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Sparking 'progressive encouragement and dialogue'

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Dear Gazette and readers,
Thank you for your publications regarding current events, issues, policies, politics and conversations affecting Oklahoma. Thank you for publishing a diversity of opinions, from right to middle to left. You help provide a fair, just and intelligent opportunity to self-educate and intrinsically generate positive thought, positive movement to change and actual positive change in our community.

Three recent Gazette publication topics and their subsequent discussions from readers have promoted such positivity: homosexuality, Oklahoma progressivism and Islamophobia (Commentary, Saad Mohammed, "Point: A guide for all mankind," Nov. 17). (I should note that I am zero percent homophobic, mostly progressive and zero percent Islamophobic.) These discussions will send me into the new year, and onward, with hope and gratitude for Oklahoma.

Though we've unfortunately witnessed the authoring/passing of State Question 755 and SQ 751, as well as homophobic reactivity to Malena Lott's Nov. 17 "Modern Oklahoma family" cover story, these published topics have been a catalyst for public discussions which could have forever remained sadly and fearfully locked behind closed doors or individual hearts or neighborhood gates. They catalyzed Lauren Zuniga's "Poem to progressives plotting mass exodus" (Letters, Nov. 17, Gazette), which has since sparked progressive encouragement and dialogue and connectivity. All of this is wonderfully beautiful for Oklahoma " and/or any community " to experience.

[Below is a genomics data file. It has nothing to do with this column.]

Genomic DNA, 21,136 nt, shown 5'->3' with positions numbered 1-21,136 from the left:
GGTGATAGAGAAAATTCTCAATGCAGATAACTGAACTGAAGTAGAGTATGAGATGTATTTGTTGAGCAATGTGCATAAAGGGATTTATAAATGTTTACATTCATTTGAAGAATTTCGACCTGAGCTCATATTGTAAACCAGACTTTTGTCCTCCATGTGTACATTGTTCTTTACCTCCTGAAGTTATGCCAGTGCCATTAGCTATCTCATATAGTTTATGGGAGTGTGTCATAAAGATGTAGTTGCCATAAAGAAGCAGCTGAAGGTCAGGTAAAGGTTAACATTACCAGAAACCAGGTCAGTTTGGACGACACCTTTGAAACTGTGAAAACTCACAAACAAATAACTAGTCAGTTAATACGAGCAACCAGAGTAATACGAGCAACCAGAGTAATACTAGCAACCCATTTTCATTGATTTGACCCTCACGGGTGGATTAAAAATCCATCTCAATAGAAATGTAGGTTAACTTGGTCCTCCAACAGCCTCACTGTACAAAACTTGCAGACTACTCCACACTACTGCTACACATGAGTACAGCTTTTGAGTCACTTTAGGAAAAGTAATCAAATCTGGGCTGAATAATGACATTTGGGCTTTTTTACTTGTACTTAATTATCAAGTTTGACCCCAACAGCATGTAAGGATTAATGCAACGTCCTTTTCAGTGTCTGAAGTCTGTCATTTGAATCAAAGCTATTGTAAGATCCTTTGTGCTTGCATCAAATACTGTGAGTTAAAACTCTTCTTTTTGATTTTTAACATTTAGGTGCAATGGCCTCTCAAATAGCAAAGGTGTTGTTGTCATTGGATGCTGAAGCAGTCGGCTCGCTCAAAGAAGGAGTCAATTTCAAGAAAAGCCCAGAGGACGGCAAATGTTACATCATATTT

With hopes to keep growing wonderfully beautiful experiences in year 2011 and onward, we may suggest to ourselves a wise and humble commitment to the separation of church and state. Too often, our problems can be propelled by the muddling of political issues within religious groups, and the muddling of religious opinions within political parties. A commitment to separation of church and state may not only grow our political discussions as more intelligent, wise, all-concerning and significant, but most importantly, could redirect our religious (regardless of faith or denomination) influences and work to be focused on loving kindness.

Counting the Gazette, Oklahoma and fellow Oklahomans in a long list of blessings this holiday season.

"Emily Brewer
Norman

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